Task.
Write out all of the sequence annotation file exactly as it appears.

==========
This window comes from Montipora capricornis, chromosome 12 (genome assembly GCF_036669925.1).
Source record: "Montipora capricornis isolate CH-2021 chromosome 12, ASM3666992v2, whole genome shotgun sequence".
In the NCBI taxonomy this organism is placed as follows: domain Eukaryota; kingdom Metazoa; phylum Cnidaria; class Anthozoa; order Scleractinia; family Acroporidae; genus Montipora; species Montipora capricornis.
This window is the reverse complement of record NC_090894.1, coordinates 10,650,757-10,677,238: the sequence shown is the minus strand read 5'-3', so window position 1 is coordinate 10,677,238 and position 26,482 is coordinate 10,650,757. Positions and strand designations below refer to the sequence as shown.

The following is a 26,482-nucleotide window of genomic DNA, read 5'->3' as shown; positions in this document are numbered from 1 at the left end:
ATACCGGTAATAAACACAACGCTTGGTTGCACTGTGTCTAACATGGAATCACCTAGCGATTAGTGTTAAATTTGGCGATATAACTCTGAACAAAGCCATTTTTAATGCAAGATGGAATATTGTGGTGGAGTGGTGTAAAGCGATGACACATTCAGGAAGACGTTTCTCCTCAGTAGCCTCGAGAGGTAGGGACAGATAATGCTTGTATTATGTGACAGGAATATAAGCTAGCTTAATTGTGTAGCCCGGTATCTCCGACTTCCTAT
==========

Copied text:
This window comes from Montipora capricornis, chromosome 12 (genome assembly GCF_036669925.1).
Source record: "Montipora capricornis isolate CH-2021 chromosome 12, ASM3666992v2, whole genome shotgun sequence".
In the NCBI taxonomy this organism is placed as follows: domain Eukaryota; kingdom Metazoa; phylum Cnidaria; class Anthozoa; order Scleractinia; family Acroporidae; genus Montipora; species Montipora capricornis.
This window is the reverse complement of record NC_090894.1, coordinates 10,650,757-10,677,238: the sequence shown is the minus strand read 5'-3', so window position 1 is coordinate 10,677,238 and position 26,482 is coordinate 10,650,757. Positions and strand designations below refer to the sequence as shown.

The following is a 26,482-nucleotide window of genomic DNA, read 5'->3' as shown; positions in this document are numbered from 1 at the left end:
ATACCGGTAATAAACACAACGCTTGGTTGCACTGTGTCTAACATGGAATCACCTAGCGATTAGTGTTAAATTTGGCGATATAACTCTGAACAAAGCCATTTTTAATGCAAGATGGAATATTGTGGTGGAGTGGTGTAAAGCGATGACACATTCAGGAAGACGTTTCTCCTCAGTAGCCTCGAGAGGTAGGGACAGATAATGCTTGTATTATGTGACAGGAATATAAGCTAGCTTAATTGTGTAGCCCGGTATCTCCGACTTCCTAT